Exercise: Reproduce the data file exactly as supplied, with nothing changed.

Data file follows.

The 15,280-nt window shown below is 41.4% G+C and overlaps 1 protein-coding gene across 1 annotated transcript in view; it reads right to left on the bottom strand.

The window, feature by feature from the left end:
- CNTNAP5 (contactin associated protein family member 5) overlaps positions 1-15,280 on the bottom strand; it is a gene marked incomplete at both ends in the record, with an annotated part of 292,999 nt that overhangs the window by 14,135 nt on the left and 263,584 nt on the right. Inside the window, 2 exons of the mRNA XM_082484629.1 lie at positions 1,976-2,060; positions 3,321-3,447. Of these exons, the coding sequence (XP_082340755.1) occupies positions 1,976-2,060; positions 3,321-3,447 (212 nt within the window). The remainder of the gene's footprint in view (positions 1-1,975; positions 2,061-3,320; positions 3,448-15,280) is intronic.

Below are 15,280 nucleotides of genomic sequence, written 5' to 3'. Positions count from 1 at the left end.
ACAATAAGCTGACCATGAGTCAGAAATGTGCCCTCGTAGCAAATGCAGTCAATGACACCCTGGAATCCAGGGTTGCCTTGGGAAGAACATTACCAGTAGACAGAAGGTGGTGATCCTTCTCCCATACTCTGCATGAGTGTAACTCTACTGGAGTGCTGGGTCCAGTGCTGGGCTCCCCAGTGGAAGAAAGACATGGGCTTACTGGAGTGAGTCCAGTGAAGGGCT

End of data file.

The 15,280-nt window shown below is 41.4% G+C and overlaps 1 protein-coding gene across 1 annotated transcript in view; it reads right to left on the bottom strand.

The window, feature by feature from the left end:
- CNTNAP5 (contactin associated protein family member 5) overlaps positions 1-15,280 on the bottom strand; it is a gene marked incomplete at both ends in the record, with an annotated part of 292,999 nt that overhangs the window by 14,135 nt on the left and 263,584 nt on the right. Inside the window, 2 exons of the mRNA XM_082484629.1 lie at positions 1,976-2,060; positions 3,321-3,447. Of these exons, the coding sequence (XP_082340755.1) occupies positions 1,976-2,060; positions 3,321-3,447 (212 nt within the window). The remainder of the gene's footprint in view (positions 1-1,975; positions 2,061-3,320; positions 3,448-15,280) is intronic.

Below are 15,280 nucleotides of genomic sequence, written 5' to 3'. Positions count from 1 at the left end.
ACAATAAGCTGACCATGAGTCAGAAATGTGCCCTCGTAGCAAATGCAGTCAATGACACCCTGGAATCCAGGGTTGCCTTGGGAAGAACATTACCAGTAGACAGAAGGTGGTGATCCTTCTCCCATACTCTGCATGAGTGTAACTCTACTGGAGTGCTGGGTCCAGTGCTGGGCTCCCCAGTGGAAGAAAGACATGGGCTTACTGGAGTGAGTCCAGTGAAGGGCT